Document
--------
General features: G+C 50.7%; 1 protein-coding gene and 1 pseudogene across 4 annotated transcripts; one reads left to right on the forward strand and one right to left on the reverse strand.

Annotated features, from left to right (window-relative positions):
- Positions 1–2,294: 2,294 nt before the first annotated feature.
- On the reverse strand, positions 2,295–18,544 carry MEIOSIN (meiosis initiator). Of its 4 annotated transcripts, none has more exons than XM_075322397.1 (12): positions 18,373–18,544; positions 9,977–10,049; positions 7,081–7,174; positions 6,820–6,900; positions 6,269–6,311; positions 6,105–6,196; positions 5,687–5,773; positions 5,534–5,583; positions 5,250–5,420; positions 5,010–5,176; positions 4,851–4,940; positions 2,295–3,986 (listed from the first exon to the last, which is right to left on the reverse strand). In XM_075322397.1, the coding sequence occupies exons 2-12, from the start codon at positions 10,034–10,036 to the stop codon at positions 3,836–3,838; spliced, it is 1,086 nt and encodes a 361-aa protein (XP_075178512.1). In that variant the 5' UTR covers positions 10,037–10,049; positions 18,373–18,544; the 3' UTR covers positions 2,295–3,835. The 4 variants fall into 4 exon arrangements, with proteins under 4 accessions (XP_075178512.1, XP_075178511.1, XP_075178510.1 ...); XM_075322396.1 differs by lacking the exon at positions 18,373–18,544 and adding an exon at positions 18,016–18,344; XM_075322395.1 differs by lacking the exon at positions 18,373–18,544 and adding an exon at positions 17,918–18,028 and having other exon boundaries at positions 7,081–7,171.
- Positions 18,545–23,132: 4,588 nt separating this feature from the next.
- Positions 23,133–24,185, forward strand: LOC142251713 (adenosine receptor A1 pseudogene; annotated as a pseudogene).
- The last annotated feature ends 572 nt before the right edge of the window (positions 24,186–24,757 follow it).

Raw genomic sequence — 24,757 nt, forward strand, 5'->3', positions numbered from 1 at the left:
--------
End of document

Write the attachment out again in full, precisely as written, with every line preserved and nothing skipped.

General features: G+C 50.7%; 1 protein-coding gene and 1 pseudogene across 4 annotated transcripts; one reads left to right on the forward strand and one right to left on the reverse strand.

Annotated features, from left to right (window-relative positions):
- Positions 1–2,294: 2,294 nt before the first annotated feature.
- On the reverse strand, positions 2,295–18,544 carry MEIOSIN (meiosis initiator). Of its 4 annotated transcripts, none has more exons than XM_075322397.1 (12): positions 18,373–18,544; positions 9,977–10,049; positions 7,081–7,174; positions 6,820–6,900; positions 6,269–6,311; positions 6,105–6,196; positions 5,687–5,773; positions 5,534–5,583; positions 5,250–5,420; positions 5,010–5,176; positions 4,851–4,940; positions 2,295–3,986 (listed from the first exon to the last, which is right to left on the reverse strand). In XM_075322397.1, the coding sequence occupies exons 2-12, from the start codon at positions 10,034–10,036 to the stop codon at positions 3,836–3,838; spliced, it is 1,086 nt and encodes a 361-aa protein (XP_075178512.1). In that variant the 5' UTR covers positions 10,037–10,049; positions 18,373–18,544; the 3' UTR covers positions 2,295–3,835. The 4 variants fall into 4 exon arrangements, with proteins under 4 accessions (XP_075178512.1, XP_075178511.1, XP_075178510.1 ...); XM_075322396.1 differs by lacking the exon at positions 18,373–18,544 and adding an exon at positions 18,016–18,344; XM_075322395.1 differs by lacking the exon at positions 18,373–18,544 and adding an exon at positions 17,918–18,028 and having other exon boundaries at positions 7,081–7,171.
- Positions 18,545–23,132: 4,588 nt separating this feature from the next.
- Positions 23,133–24,185, forward strand: LOC142251713 (adenosine receptor A1 pseudogene; annotated as a pseudogene).
- The last annotated feature ends 572 nt before the right edge of the window (positions 24,186–24,757 follow it).

Raw genomic sequence — 24,757 nt, forward strand, 5'->3', positions numbered from 1 at the left: